Stewarding the natural and cultural resources of the Cienega Watershed of Southeastern Arizona.

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Cienega Creek: State of the Watershed

State of the Watershed: Using Indicators and Adaptive Management…

By Adriana Zuniga-Teran, Larry Fisher, and Tom Meixner

Editor’s Note: The International Water Security Network recently published an overview of Cienega Watershed Partnership’s State of the Watershed presentation, titled “State of the Watershed: Using indicators and adaptive management to sustain one of the last perennial streams in Southern Arizona.” This is an excerpt. Click the link above or at the end of this excerpt to read the full summary.

The Cienega Creek is one of the last running streamlets in semiarid, drought-prone Southern Arizona (annual rainfall is 15 inches), and it is the defining feature of the surrounding watershed. The Cienega Watershed, located southeast of Tucson, contains some of the rarest habitats in the American Southwest – cienegas (marshlands), cottonwood riparian forests, Sacaton grasslands, mesquite bosques, and semi-arid grasslands. It is also home to several threatened and endangered species, including fish and frog species that live in the wet sections of the creek. The watershed includes many active cattle ranches, and it is an attractive visitor destination, for its landscapes and scenic beauty, and for the region’s cultural heritage.

Unfortunately, these important conservation and socio-cultural values are increasingly threatened by population growth, human development, and climate change. Wildfires have increased in frequency and intensity over the past decade, and the wet sections of the watershed have been shrinking over time. Invasive species have proliferated, threatening the survival of key native species and their habitats. In addition, plans have been approved to open a copper mine within the watershed. Such a development would likely alter local hydrological systems, and have significant impact on the landscape and ecosystems within the watershed. Because of the wetlands’ critical role for both social and ecological systems, many people are concerned about the state of the health of this watershed.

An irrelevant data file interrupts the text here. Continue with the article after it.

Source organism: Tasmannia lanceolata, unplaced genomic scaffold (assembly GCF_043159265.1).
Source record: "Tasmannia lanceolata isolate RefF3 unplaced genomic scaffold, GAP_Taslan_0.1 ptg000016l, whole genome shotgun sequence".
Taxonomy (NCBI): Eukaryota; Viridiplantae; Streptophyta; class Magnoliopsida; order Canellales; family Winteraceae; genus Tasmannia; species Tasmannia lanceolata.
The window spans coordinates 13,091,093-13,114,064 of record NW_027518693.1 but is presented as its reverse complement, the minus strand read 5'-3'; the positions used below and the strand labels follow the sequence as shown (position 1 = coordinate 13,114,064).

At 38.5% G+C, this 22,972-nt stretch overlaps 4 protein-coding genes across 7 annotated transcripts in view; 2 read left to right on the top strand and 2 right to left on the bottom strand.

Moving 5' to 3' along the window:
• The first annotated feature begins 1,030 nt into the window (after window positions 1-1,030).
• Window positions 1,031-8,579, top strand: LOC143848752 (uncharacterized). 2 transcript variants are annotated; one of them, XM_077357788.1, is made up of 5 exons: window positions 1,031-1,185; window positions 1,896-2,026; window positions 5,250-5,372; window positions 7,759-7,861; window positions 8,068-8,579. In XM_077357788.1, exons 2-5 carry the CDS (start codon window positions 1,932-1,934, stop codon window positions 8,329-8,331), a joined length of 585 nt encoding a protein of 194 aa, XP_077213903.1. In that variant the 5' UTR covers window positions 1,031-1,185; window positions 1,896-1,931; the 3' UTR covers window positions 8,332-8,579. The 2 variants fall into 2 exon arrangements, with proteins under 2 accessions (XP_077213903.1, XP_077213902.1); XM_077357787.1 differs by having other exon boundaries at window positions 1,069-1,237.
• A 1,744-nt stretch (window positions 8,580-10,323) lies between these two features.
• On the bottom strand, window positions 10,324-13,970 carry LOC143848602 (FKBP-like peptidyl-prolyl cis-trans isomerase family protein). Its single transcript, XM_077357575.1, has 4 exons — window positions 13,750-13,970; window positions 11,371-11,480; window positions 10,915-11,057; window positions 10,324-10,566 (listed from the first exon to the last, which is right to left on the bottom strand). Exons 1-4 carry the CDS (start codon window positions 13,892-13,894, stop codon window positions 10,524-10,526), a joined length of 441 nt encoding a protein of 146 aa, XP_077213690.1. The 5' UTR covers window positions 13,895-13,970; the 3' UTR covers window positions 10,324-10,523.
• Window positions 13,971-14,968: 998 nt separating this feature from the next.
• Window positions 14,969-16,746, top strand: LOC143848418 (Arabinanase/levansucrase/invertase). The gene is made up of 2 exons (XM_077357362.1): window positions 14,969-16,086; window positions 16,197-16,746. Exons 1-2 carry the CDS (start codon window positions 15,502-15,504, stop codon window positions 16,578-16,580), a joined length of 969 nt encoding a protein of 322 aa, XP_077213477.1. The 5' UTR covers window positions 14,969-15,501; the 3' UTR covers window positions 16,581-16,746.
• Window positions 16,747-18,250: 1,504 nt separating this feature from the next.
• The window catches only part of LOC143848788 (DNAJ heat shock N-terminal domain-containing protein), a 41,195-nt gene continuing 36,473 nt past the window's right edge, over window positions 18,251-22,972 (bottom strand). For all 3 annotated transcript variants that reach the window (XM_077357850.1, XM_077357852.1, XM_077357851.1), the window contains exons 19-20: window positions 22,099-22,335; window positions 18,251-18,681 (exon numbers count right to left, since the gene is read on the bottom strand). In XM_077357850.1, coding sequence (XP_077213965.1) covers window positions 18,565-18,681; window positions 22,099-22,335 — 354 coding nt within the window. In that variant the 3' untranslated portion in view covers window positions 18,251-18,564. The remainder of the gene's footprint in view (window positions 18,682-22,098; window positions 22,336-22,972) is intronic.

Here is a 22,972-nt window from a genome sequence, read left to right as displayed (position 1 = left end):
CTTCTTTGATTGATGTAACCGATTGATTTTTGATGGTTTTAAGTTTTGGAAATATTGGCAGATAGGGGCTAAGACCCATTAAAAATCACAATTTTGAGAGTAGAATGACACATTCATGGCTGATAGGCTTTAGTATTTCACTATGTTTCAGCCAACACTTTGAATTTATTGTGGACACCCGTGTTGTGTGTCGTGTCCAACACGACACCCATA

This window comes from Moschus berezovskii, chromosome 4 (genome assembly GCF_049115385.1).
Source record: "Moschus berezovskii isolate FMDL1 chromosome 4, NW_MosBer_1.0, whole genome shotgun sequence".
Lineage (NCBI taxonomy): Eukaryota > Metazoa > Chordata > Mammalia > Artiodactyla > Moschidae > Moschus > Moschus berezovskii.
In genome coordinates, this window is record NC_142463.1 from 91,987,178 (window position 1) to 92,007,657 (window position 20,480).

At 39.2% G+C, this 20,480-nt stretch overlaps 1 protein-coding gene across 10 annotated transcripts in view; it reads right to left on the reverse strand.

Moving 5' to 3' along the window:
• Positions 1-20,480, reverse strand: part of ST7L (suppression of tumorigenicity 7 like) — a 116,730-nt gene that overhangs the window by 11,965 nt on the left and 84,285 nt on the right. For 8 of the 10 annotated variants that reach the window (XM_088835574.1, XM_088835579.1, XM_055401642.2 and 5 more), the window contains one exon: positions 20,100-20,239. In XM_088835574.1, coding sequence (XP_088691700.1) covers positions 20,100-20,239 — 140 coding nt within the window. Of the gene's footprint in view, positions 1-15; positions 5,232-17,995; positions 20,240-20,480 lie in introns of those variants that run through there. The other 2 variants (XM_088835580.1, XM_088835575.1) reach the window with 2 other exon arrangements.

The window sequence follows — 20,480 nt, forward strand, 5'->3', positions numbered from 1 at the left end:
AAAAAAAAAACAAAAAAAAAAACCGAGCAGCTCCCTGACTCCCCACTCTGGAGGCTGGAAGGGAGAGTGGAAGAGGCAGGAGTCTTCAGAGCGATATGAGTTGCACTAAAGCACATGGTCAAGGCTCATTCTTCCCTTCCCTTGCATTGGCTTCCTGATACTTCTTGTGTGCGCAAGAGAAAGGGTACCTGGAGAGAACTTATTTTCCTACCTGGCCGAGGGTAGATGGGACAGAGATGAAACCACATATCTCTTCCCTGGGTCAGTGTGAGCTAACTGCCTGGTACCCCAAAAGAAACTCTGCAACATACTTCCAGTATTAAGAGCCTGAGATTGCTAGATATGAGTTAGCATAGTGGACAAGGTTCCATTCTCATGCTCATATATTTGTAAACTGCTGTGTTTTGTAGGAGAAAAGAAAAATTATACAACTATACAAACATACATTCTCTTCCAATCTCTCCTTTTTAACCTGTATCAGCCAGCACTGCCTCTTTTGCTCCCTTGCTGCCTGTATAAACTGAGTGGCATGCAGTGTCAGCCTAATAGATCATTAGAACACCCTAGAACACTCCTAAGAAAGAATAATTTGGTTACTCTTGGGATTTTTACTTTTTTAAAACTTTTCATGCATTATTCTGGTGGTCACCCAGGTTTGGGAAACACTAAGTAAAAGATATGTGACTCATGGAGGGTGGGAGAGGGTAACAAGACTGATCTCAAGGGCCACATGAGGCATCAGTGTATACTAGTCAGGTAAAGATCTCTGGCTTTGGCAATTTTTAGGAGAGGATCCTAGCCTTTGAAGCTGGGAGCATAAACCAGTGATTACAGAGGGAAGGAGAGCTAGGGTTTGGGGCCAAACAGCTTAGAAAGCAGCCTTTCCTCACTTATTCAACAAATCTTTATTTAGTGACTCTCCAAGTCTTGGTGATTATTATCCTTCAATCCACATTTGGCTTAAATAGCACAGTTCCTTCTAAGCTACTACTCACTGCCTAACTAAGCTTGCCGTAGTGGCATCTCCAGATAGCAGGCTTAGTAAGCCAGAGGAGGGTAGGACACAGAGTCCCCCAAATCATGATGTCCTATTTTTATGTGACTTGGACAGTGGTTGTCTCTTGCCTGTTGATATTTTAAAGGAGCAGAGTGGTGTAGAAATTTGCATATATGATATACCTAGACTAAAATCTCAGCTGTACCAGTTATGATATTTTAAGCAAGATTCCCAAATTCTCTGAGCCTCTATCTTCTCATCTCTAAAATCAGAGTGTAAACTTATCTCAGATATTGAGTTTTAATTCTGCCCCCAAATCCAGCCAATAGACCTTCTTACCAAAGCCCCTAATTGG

The Cienega Watershed Partnership (CWP) is a nonprofit organization that supports stewardship initiatives in the Cienega Watershed. CWP works with many partners – organizations and individuals – to sustain the watershed’s ecological systems, heritage values, wildlife corridors, and open spaces for future generations. The CWP is unique in the sense that it brings together multiple federal, state, and county agencies, NGOs, and other local organizations with different missions, all sharing a common goal – to sustain the health of the watershed. While CWP is a citizens-based organization, it works closely with a broad spectrum of organizations and agencies, including the Bureau of Land Management (BLM) (which has jurisdiction over the largest parcel of land within the watershed – the Las Cienegas National Conservation Area, or LCNCA), National Forest Service, National Park Service, Pima Association of Governments, The Nature Conservancy, Sky Island Alliance, the University of Arizona, and several Pima County agencies.

The CWP is sponsoring a project called The State of the Cienega Watershed, part of a larger effort to provide a regular assessment of the watershed’s overall health. The CWP partners include people from organizations already working on watershed health assessment in one form or another. For example, researchers from The Nature Conservancy regularly monitor plant species on the LCNCA. A parallel effort is being developed by Pima County Office of Sustainability on county land. BLM resource management specialists also track endangered species on their land in order to comply with federal regulations and monitor groundwater levels, stream flows, wet-dry lengths, and more. In addition, Pima Association of Governments monitors multiple aspects of the Pima County portion of the watershed including water quality, groundwater levels, and wet-dry lengths. While each organization looks at portions of the watershed based on jurisdictional boundaries, CWP is the only organization that is truly looking at the watershed as a whole. This holistic approach is necessary because jurisdictions do not always align with ecosystem functions. CWP capitalizes on existing data gathered by these partner organizations, providing a broader, more comprehensive mechanism for long-term monitoring, regular evaluation, and adaptation of CWP program priorities and actions to meet changing conditions.

Read the full article on the International Water Security Network blog.

Photo of Cienega Creek courtesy Cienega Watershed Partnership.

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